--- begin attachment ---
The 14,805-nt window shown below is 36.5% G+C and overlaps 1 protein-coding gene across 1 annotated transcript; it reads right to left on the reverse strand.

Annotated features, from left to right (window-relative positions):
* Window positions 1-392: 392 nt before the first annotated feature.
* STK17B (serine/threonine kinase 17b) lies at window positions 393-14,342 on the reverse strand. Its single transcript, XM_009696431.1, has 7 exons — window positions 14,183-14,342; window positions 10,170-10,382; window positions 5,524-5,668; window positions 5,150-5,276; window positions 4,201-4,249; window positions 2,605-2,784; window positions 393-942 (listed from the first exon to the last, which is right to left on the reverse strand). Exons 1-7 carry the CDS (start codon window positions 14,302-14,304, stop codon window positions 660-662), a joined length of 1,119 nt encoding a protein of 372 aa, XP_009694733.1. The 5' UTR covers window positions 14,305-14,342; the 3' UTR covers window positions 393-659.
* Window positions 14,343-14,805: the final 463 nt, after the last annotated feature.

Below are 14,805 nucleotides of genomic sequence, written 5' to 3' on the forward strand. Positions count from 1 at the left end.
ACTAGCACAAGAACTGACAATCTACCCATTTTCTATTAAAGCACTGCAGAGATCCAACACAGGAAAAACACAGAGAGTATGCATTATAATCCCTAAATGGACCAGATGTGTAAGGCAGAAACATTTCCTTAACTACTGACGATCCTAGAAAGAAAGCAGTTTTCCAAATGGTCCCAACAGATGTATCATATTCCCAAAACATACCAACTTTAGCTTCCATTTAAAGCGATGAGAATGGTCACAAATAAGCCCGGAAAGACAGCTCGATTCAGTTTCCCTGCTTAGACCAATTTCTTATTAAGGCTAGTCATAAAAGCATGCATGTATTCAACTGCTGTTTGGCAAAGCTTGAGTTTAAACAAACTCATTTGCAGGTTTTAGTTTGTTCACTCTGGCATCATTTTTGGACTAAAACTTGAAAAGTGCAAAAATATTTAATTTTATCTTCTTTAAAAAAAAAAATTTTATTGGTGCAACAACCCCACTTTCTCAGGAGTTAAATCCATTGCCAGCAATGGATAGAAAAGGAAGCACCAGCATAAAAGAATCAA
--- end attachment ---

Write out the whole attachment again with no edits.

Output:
The 14,805-nt window shown below is 36.5% G+C and overlaps 1 protein-coding gene across 1 annotated transcript; it reads right to left on the reverse strand.

Annotated features, from left to right (window-relative positions):
* Window positions 1-392: 392 nt before the first annotated feature.
* STK17B (serine/threonine kinase 17b) lies at window positions 393-14,342 on the reverse strand. Its single transcript, XM_009696431.1, has 7 exons — window positions 14,183-14,342; window positions 10,170-10,382; window positions 5,524-5,668; window positions 5,150-5,276; window positions 4,201-4,249; window positions 2,605-2,784; window positions 393-942 (listed from the first exon to the last, which is right to left on the reverse strand). Exons 1-7 carry the CDS (start codon window positions 14,302-14,304, stop codon window positions 660-662), a joined length of 1,119 nt encoding a protein of 372 aa, XP_009694733.1. The 5' UTR covers window positions 14,305-14,342; the 3' UTR covers window positions 393-659.
* Window positions 14,343-14,805: the final 463 nt, after the last annotated feature.

Below are 14,805 nucleotides of genomic sequence, written 5' to 3' on the forward strand. Positions count from 1 at the left end.
ACTAGCACAAGAACTGACAATCTACCCATTTTCTATTAAAGCACTGCAGAGATCCAACACAGGAAAAACACAGAGAGTATGCATTATAATCCCTAAATGGACCAGATGTGTAAGGCAGAAACATTTCCTTAACTACTGACGATCCTAGAAAGAAAGCAGTTTTCCAAATGGTCCCAACAGATGTATCATATTCCCAAAACATACCAACTTTAGCTTCCATTTAAAGCGATGAGAATGGTCACAAATAAGCCCGGAAAGACAGCTCGATTCAGTTTCCCTGCTTAGACCAATTTCTTATTAAGGCTAGTCATAAAAGCATGCATGTATTCAACTGCTGTTTGGCAAAGCTTGAGTTTAAACAAACTCATTTGCAGGTTTTAGTTTGTTCACTCTGGCATCATTTTTGGACTAAAACTTGAAAAGTGCAAAAATATTTAATTTTATCTTCTTTAAAAAAAAAAATTTTATTGGTGCAACAACCCCACTTTCTCAGGAGTTAAATCCATTGCCAGCAATGGATAGAAAAGGAAGCACCAGCATAAAAGAATCAA